The Raven Cycle, Book 3: Blue Lily, Lily Blue by Maggie Stiefvater. Scholastic, 2015. First published 2014.
The Raven Cycle, Book 4: The Raven King by Maggie Stiefvater. Scholastic, 2016.
In these books, two of the protagonists fall for one another, two protagonists who happen to both be boys. One of the boys is bisexual, earlier dating a third protagonist in the series.
Adult (Ages 20+)
Santa’s Husband by Daniel Kibblesmith and illustrated by A. P. Quach. Harper Design-HarperCollins, 2017.
This was shelved in the adult humor section of Barnes & Noble, the writer having credits in late night comedy show script writing. Santa is helped by his loving husband in his stressful business. The gooey eyes that these two make at one another are adorable.
A Day in the Life of Marlon Bundo by Jill Twiss and illustrated by EG Keller. Chronicle, 2018.
This was published by the crew of Last Week Tonight with John Oliver in response to the first of a series of picture books released by Charlotte Pence and her mother Karen Pence, the family of Vice President Mike Pence, who has pushed anti-LGBTQ laws in his home state of Indiana. The first book of the Pences’ uses the Pences’ rabbit, Marlon Bundo, to explore the White House and the president’s role. In this parody, Marlon Bundo meets the bunny of his dreams, a boy rabbit. Their love is cheered by their friends, but a Stink Bug that looks a bit like Mike Pence himself shouts that they can’t be married. Their friends suggest that differences should be celebrated. The friends vote the Stink Bug not in charge, and the bunnies are married by a cat who brings her wife to the ceremony. This too is shelved in the adult humor section of Barnes & Noble, but I know it ended up in several middle school classrooms. “Stink Bugs are temporary, but love is forever.”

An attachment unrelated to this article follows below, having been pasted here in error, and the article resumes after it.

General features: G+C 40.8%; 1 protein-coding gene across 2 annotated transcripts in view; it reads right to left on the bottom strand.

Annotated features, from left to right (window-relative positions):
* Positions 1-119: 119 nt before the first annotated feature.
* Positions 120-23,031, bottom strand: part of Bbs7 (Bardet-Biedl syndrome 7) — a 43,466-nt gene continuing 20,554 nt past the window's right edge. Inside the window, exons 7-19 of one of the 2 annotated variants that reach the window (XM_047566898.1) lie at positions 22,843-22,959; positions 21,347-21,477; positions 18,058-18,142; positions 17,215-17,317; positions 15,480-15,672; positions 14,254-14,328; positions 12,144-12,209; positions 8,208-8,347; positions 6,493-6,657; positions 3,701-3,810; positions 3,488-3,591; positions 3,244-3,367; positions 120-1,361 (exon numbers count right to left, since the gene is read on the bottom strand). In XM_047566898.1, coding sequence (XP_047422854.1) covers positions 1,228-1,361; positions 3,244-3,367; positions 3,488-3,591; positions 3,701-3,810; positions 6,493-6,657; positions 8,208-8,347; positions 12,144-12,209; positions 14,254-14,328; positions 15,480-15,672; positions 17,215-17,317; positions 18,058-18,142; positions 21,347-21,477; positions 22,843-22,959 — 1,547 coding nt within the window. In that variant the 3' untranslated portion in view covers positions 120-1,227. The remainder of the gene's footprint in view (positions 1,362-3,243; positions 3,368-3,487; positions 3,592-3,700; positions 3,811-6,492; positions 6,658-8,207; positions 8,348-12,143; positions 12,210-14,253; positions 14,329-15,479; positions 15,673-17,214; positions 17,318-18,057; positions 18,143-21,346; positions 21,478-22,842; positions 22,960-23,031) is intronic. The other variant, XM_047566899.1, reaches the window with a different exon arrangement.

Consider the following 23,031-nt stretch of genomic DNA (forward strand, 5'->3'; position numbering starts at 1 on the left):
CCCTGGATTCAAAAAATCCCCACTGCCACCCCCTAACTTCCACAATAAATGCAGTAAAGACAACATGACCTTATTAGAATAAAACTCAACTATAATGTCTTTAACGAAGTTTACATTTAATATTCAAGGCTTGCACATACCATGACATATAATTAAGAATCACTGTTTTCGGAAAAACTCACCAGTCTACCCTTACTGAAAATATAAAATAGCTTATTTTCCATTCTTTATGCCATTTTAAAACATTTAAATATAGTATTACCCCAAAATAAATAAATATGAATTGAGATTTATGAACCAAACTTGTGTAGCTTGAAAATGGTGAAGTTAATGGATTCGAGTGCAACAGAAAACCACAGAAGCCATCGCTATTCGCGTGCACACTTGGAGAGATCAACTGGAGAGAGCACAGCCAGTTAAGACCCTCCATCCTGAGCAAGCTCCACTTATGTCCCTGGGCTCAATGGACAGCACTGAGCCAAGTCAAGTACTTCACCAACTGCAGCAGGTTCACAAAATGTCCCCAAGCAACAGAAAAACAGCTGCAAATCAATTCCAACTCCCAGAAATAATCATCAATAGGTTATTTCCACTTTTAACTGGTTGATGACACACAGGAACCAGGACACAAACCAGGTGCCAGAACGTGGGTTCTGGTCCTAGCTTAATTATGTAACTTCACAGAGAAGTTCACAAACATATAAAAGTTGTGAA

And I’m realizing too that I never actually wrote a review for this book. So, we’ll count this as a review space for it too. This was a good book for what it was, a pointed jab at the Vice President and his anti-LGBTQ policies and a reminder of the power of democracy. Was it a great book when compared to other picture books? Not really. The story is a bit too heavy-handed to be enjoyable apart from its political message. But I like that this book exists. It’s a flare of hope in a dark world and its publication was a petty, successful attempt to overtake the sales of Charlotte and Karen Pence’s book with profits benefiting The Trevor Project and AIDS United, though it was well-received by the two Pences, which was almost a flare of hope in itself. Almost. The publication of this book probably boosted sales of the Pences’ book too, and the proceeds for their book went too to charities, Tracy’s Kids and The A21 Campaign, so really, everyone won when this book was published. The two bunnies and their friends are wonderfully cute, Marlon in his bow tie and Wesley in his glasses, the badger with his shirt cuffs.
Do you know or think that I misrepresented or misinterpreted any of these? Please comment below. Let me know.